Only yesterday I was telling you about an area of forest getting replanted after years of being lain waste. This area is owned by a local farmer who planted Sitka Spruce when he was 22 years and last year he saw this Spruce stand harvested ... 45 years later. The machine that did the work was just amazing to watch. Each living tree was cut, turned on it's side, stripped of branches and bark and cut into lengths all within a single minute! Then his co-worker took the poles away and stacked them by the main road for huge transporters to take them away. It all took just a few days to clear it, leaving behind the brashings (branches, twigs etc) to die down and for the sun to get into the soil. In the time I've been away, they have gathered the brashings into lines of windbreaks and as I discovered today, replanted hundreds of tiny young trees.The son, in his thirties now has worked hard but will be 70+ by the time he reaps the rewards of the effort of father and son. But what has been left behind will slowly return to the earth, though some of it attracts a wood loving collie ... who likes to play with the bigger chunks left behind ...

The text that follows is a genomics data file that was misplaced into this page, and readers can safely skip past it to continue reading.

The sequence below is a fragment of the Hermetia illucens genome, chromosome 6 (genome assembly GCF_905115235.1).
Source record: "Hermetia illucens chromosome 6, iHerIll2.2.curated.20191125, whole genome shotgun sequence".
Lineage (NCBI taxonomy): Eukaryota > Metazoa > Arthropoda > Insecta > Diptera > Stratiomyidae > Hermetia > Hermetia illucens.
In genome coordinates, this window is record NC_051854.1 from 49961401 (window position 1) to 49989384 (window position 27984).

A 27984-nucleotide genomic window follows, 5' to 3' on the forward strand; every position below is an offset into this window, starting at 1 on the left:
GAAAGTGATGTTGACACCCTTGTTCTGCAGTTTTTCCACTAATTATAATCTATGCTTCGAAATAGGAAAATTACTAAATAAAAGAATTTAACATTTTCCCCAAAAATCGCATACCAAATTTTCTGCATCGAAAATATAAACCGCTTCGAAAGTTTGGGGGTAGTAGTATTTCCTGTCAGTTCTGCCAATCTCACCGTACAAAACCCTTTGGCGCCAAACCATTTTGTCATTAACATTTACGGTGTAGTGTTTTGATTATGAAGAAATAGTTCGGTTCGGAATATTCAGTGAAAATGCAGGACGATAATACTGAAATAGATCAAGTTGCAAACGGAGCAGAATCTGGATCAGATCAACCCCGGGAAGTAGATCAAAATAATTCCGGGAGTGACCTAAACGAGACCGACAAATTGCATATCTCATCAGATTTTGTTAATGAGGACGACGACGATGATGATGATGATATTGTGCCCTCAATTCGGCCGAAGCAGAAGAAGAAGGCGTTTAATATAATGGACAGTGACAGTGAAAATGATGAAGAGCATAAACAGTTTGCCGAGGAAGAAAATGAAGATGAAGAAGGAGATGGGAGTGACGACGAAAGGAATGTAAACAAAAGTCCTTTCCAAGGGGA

summer evenings when the Sitka pines gave cooling shade and the cool flowing water under this old wooden bridge gave the hot dog a drink. Now as you can see, the whole area is responding to the light and is greening where for years there was a thick brown carpet of pine needles.
Unlike the saplings in the Commission forest (only a few miles away and therefore getting the same weather) these have been planted in moist hollows with the protection of the piled brashings and are thriving. Yet oddly enough it was the Forestry Commission that dictated how these young trees all the way from America, had to be planted. It seems a bit a bit of a contradiction in forestry management put into practice!
These young trees will grow tall and strong and the needles when infused in wine vinegar make a lovely salad dressing, though not to everyone's taste as it is quite a strong flavour.
Meanwhile father and son are busy not just with lambing time, which is nearly over for all our local farmers but also with calving. Like lambs calves are inquisitive and eager to sniff at the photographer on the other side of the wall ...
whilst their mams looked on
and the father of them all was gently nuzzling up to a cow, seemingly without a calf
He's a fine looking feller and so are his progeny, when they'e not making faces at me!